Care to guess what Putin will do with Joe Biden's "list of demands"?

Sergei Ilyin, Sputnik, Kremlin Pool Photo via AP

It is perhaps understandable that the White House would be maneuvering to avoid building excessive expectations among the public regarding Joe Biden’s summit meeting with Russian President Vladimir Putin. Such meetings rely on finding common ground if anything significant is to come of them, and that’s something that is currently in short supply. Most of the mainstream media is going along with the game plan, of course, trying to paint the American president as a tough guy who will read Putin the riot act without predicting that much will change as a result. But some seem to be taking things a bit further, essentially predicting a complete diplomatic failure. As the Wall Street Journal notes today, both Washington and Moscow plan to “project strength” at the meeting. What that accomplishes in terms of actual diplomacy and progress isn’t mentioned. (Subscription required)

Both sides have indicated they plan to use the summit in Geneva to project strength on the global stage and have lowered expectations that it will lead to a thaw in relations between Washington and Moscow.

“It’s about making myself very clear what the conditions are to get a better relationship with Russia,” Mr. Biden told reporters after the Group of Seven summit of wealthy democracies Sunday in Cornwall, England. “We’re not looking for conflict—we are looking to resolve those actions which we think are inconsistent with international norms.”

In an interview with NBC released Friday, Mr. Putin said the U.S. and Russia “have a bilateral relationship that has deteriorated to its lowest point in recent years.”

Mr. Biden said on Sunday, “To be clear, I think he’s right; it’s a low point.”

Officials from the Kremlin have already stated in advance that Putin isn’t looking for any sort of “thawing” of relations. It seems to be assumed that an adversarial relationship is here to stay, at least for the foreseeable future and any unilateral concessions on Russia’s part are “out of the question.”

So what’s the point of the meeting if that’s the case? It turns out that Biden is bringing with him a list of demands that he plans to deliver to Putin. They mostly center on actions taken by Russia that are “inconsistent with international norms.” This led the Washington Post to ask the obvious question arising from Biden’s game plan. What happens if Putin simply ignores the demands as he has already indicated he plans to do?

It should be obvious by now that neither Biden nor Putin has anything of substance that they plan to put on the table this week. Russia isn’t going to suddenly release Alexei Navalny just because other countries are demanding it and he’s not going to stop messing around in Ukraine. Biden can’t afford to just start unilaterally dropping sanctions against the Russians or volunteer to reduce our strategic weapons inventory without some matching, verifiable offer from the other side. Perhaps I’m missing something obvious that might be achievable, but there’s really nothing that comes to mind.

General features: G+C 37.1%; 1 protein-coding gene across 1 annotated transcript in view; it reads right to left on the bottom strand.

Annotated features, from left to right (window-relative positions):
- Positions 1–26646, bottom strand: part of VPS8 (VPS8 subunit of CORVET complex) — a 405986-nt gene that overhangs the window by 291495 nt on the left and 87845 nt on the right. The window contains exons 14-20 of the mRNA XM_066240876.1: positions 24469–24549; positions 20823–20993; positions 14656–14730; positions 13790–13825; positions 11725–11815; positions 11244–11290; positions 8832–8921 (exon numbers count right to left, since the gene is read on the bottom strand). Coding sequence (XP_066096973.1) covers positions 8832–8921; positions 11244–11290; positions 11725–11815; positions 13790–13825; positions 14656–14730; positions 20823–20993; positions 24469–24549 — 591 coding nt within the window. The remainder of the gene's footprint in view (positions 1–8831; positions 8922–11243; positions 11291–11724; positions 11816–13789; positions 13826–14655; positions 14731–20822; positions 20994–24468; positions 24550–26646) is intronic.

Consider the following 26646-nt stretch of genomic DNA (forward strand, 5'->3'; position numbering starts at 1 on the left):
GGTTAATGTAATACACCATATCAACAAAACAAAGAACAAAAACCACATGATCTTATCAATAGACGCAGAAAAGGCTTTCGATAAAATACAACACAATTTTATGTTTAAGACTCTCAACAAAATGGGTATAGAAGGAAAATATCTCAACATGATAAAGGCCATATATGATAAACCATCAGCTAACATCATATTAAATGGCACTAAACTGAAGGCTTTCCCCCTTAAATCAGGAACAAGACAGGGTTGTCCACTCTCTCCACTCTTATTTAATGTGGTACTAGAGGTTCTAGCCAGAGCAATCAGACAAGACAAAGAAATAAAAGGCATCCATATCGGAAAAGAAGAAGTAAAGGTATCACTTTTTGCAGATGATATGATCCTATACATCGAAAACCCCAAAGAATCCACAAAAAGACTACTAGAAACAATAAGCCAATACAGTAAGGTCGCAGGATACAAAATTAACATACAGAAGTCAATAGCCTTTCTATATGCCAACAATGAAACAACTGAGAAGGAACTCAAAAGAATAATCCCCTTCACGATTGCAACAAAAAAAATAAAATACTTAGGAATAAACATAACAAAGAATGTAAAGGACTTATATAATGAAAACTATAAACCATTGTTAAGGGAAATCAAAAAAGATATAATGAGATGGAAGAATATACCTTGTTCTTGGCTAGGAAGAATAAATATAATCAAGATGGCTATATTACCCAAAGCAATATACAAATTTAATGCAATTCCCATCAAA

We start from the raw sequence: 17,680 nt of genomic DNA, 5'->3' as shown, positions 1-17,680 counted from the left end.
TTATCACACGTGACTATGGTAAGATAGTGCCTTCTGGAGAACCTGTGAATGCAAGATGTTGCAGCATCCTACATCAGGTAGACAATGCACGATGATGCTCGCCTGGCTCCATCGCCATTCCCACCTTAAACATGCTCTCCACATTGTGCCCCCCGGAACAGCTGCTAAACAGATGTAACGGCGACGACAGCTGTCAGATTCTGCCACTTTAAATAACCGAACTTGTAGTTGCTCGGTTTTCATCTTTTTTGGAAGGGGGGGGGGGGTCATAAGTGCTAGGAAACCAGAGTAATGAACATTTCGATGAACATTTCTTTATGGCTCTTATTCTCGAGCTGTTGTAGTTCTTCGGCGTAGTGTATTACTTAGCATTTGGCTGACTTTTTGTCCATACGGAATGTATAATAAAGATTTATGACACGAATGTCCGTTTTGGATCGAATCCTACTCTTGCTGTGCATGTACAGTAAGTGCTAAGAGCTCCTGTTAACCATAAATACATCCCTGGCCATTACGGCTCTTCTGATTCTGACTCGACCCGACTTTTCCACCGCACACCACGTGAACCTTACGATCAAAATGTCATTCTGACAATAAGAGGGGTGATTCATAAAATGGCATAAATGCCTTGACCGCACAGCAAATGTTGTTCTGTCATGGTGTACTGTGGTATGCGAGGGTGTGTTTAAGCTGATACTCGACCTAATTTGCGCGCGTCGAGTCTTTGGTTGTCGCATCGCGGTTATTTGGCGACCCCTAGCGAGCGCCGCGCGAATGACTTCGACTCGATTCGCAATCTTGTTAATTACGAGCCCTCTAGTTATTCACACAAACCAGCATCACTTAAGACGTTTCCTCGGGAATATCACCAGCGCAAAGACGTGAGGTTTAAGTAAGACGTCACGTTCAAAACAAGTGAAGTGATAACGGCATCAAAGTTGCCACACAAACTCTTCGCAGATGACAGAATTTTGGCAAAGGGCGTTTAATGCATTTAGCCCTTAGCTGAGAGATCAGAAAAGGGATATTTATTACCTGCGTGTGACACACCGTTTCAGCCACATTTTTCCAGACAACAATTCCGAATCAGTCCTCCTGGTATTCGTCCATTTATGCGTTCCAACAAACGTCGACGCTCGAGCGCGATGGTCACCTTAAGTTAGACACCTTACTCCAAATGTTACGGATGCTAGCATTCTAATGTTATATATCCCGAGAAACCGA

As far as “international norms” are concerned, since when has Russia ever cared about those? The whole idea of “norms” on the international stage is very much left to the eye of the beholder. If you look at what passes for normal governmental behavior in China, North Korea, Iran, and Venezuela you see things that make Putin look tame by comparison. If Navalny were in China, he wouldn’t be in jail right now. He would have just disappeared.

None of this is to say that we should somehow excuse Putin or the Russian government in general simply because there are even worse actors out there on the world stage. We shouldn’t. But we also need to be realistic about the limits of what can be accomplished, at least in the short term. Between the United States, Russia, and China, you see the three biggest dogs in the pack eyeing each other warily. But all of these dogs have tactical weapons, so nobody is going to make the first move and begin overt military engagements. Short of that, all we can really focus on is trying to limit the economic opportunities of our adversaries, but as we’ve seen in the past, they will simply turn around and do the same to us. We’ve been at this dance for a long time now and the music hasn’t changed much.

So we return to the original question posed above. Joe Biden has a list of demands that he claims he will read off to Putin. What will the former KGB officer do with the list? Most likely he’ll dump it into the circular file and laugh while doing so. But most of the major cable news outlets and larger newspapers will eat it up as a chance to portray Biden as the big, tough guy who is returning American foreign policy to “normal” after the Bad Orange Man left town. And that’s really what this trip was mostly about to begin with.

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